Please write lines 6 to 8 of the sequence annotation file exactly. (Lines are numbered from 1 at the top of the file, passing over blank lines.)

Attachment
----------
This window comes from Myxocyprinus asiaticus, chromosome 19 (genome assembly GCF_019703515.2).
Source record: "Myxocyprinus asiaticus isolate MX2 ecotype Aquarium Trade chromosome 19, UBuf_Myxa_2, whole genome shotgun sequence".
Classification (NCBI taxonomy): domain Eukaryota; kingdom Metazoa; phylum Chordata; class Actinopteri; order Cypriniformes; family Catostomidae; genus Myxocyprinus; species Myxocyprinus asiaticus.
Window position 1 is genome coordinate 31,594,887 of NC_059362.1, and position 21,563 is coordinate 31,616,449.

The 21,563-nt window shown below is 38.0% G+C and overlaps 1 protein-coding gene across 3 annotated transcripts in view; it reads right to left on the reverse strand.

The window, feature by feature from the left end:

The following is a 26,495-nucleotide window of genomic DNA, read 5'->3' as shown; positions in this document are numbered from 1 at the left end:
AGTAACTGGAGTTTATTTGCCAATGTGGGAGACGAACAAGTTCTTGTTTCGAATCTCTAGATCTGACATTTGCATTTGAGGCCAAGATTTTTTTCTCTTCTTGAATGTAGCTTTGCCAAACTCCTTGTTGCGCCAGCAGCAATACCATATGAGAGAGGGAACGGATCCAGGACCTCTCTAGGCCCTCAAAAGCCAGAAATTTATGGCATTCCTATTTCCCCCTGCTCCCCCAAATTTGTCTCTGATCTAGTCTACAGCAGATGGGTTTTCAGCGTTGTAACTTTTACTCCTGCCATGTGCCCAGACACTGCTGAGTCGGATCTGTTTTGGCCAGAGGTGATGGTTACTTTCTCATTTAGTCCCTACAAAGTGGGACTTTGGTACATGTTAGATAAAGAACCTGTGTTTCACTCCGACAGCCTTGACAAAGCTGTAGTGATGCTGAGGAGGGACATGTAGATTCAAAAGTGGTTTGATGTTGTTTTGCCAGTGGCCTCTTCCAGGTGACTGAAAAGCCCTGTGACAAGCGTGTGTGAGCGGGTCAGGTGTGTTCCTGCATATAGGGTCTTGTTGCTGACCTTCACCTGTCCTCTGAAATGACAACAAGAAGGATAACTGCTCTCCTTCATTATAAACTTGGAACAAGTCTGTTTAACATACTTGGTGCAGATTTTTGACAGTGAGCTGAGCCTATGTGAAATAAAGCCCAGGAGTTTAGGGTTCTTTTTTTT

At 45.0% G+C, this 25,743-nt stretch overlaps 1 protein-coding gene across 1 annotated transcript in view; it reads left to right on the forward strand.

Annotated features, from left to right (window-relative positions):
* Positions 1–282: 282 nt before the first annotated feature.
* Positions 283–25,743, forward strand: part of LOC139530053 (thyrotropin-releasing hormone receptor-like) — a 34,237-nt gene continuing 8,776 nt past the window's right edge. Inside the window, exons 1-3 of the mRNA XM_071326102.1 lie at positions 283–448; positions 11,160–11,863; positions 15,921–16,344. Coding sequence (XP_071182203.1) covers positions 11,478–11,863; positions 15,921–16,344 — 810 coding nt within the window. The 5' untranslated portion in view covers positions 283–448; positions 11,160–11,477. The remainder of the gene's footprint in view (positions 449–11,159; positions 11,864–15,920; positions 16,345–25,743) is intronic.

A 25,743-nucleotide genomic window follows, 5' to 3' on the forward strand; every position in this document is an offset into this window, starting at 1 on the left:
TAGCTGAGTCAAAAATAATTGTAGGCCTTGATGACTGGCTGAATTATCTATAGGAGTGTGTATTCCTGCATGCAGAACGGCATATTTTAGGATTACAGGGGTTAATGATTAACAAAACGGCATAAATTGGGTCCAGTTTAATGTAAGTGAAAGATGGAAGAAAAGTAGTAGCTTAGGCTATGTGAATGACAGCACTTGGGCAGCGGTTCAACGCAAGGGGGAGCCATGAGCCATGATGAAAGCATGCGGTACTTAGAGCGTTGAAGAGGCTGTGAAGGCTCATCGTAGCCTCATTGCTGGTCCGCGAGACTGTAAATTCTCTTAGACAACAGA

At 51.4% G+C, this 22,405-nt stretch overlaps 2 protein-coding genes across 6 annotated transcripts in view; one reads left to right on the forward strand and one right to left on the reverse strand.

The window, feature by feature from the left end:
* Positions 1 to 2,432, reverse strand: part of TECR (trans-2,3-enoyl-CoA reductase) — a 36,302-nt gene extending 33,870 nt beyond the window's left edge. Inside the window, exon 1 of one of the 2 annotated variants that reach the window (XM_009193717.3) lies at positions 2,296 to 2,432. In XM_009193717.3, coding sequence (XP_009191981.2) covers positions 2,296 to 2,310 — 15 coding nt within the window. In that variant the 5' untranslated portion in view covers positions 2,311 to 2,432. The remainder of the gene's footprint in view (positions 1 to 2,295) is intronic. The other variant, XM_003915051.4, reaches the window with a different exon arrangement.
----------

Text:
The window, feature by feature from the left end:

The following is a 26,495-nucleotide window of genomic DNA, read 5'->3' as shown; positions in this document are numbered from 1 at the left end:
AGTAACTGGAGTTTATTTGCCAATGTGGGAGACGAACAAGTTCTTGTTTCGAATCTCTAGATCTGACATTTGCATTTGAGGCCAAGATTTTTTTCTCTTCTTGAATGTAGCTTTGCCAAACTCCTTGTTGCGCCAGCAGCAATACCATATGAGAGAGGGAACGGATCCAGGACCTCTCTAGGCCCTCAAAAGCCAGAAATTTATGGCATTCCTATTTCCCCCTGCTCCCCCAAATTTGTCTCTGATCTAGTCTACAGCAGATGGGTTTTCAGCGTTGTAACTTTTACTCCTGCCATGTGCCCAGACACTGCTGAGTCGGATCTGTTTTGGCCAGAGGTGATGGTTACTTTCTCATTTAGTCCCTACAAAGTGGGACTTTGGTACATGTTAGATAAAGAACCTGTGTTTCACTCCGACAGCCTTGACAAAGCTGTAGTGATGCTGAGGAGGGACATGTAGATTCAAAAGTGGTTTGATGTTGTTTTGCCAGTGGCCTCTTCCAGGTGACTGAAAAGCCCTGTGACAAGCGTGTGTGAGCGGGTCAGGTGTGTTCCTGCATATAGGGTCTTGTTGCTGACCTTCACCTGTCCTCTGAAATGACAACAAGAAGGATAACTGCTCTCCTTCATTATAAACTTGGAACAAGTCTGTTTAACATACTTGGTGCAGATTTTTGACAGTGAGCTGAGCCTATGTGAAATAAAGCCCAGGAGTTTAGGGTTCTTTTTTTT